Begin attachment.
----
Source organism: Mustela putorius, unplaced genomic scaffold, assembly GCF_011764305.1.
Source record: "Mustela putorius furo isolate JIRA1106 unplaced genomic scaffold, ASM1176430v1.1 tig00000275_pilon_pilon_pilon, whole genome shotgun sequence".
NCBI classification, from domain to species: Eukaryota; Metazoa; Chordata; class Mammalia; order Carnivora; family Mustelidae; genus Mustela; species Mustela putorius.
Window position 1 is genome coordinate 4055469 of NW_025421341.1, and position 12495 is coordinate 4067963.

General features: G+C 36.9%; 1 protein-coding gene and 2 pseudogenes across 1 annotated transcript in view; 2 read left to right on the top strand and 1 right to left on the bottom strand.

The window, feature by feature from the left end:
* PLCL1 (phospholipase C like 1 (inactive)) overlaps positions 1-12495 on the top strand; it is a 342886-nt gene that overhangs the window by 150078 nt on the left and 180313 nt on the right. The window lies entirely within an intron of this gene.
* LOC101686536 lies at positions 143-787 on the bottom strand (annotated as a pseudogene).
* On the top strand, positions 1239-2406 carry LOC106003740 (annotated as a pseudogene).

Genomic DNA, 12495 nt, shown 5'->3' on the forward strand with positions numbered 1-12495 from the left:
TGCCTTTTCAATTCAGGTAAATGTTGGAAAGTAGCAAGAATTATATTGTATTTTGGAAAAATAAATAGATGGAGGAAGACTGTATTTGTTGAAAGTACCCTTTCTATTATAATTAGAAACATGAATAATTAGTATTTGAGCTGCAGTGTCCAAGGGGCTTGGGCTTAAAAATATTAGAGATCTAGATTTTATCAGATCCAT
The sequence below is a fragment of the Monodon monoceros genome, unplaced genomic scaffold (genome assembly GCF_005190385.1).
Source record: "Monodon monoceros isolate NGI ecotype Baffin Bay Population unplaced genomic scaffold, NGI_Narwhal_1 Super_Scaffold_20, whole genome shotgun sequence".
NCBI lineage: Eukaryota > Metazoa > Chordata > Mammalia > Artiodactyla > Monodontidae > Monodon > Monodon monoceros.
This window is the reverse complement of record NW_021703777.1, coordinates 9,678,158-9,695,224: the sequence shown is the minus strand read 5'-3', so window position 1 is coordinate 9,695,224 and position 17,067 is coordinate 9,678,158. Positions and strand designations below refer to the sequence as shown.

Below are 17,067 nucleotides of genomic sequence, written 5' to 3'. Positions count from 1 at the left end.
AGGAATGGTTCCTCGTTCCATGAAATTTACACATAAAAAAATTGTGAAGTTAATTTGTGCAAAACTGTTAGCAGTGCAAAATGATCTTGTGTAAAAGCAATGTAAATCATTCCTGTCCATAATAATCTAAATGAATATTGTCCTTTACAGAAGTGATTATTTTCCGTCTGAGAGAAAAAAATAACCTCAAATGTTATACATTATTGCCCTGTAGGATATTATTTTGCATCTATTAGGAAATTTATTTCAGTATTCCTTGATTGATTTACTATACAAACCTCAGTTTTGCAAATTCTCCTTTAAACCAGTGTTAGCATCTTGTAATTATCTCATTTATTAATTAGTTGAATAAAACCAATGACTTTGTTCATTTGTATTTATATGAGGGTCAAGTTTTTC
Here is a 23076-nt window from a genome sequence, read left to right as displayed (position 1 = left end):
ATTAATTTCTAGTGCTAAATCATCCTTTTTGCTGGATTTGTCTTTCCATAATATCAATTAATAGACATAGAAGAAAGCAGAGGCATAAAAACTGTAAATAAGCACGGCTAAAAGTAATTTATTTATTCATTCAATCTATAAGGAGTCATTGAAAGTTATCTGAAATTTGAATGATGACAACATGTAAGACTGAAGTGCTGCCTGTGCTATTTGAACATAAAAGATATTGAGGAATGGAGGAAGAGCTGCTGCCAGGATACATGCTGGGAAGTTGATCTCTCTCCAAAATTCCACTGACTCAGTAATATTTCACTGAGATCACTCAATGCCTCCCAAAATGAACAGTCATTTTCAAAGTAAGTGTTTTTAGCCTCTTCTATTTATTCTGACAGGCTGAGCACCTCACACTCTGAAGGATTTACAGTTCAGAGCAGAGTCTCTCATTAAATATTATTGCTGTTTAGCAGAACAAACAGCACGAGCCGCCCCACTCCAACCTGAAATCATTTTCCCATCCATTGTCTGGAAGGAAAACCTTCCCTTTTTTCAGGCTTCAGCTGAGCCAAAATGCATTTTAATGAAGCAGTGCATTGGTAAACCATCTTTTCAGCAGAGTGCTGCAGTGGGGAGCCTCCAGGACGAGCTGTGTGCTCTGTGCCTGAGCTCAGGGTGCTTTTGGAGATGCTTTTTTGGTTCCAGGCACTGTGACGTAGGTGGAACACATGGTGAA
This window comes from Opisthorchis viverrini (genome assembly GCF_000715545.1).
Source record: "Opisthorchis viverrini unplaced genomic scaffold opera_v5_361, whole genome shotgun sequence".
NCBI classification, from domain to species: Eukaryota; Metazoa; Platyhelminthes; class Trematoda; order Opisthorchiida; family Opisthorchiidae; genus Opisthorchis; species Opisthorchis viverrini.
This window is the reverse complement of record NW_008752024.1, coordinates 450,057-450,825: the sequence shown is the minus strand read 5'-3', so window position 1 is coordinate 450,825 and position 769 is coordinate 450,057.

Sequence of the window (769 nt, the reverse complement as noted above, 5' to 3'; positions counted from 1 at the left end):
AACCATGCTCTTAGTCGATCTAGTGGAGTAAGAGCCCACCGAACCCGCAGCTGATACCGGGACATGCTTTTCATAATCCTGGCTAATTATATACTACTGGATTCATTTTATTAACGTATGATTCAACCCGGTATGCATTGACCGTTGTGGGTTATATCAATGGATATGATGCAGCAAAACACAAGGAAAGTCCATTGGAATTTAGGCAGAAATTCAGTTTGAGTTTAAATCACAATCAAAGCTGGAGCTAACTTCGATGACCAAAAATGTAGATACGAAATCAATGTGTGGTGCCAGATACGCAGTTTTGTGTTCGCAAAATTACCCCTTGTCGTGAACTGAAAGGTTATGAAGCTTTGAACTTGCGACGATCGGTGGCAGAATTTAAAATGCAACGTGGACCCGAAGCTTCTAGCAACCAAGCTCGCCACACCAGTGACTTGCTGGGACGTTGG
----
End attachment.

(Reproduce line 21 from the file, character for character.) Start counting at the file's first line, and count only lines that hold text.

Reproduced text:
Source record: "Opisthorchis viverrini unplaced genomic scaffold opera_v5_361, whole genome shotgun sequence".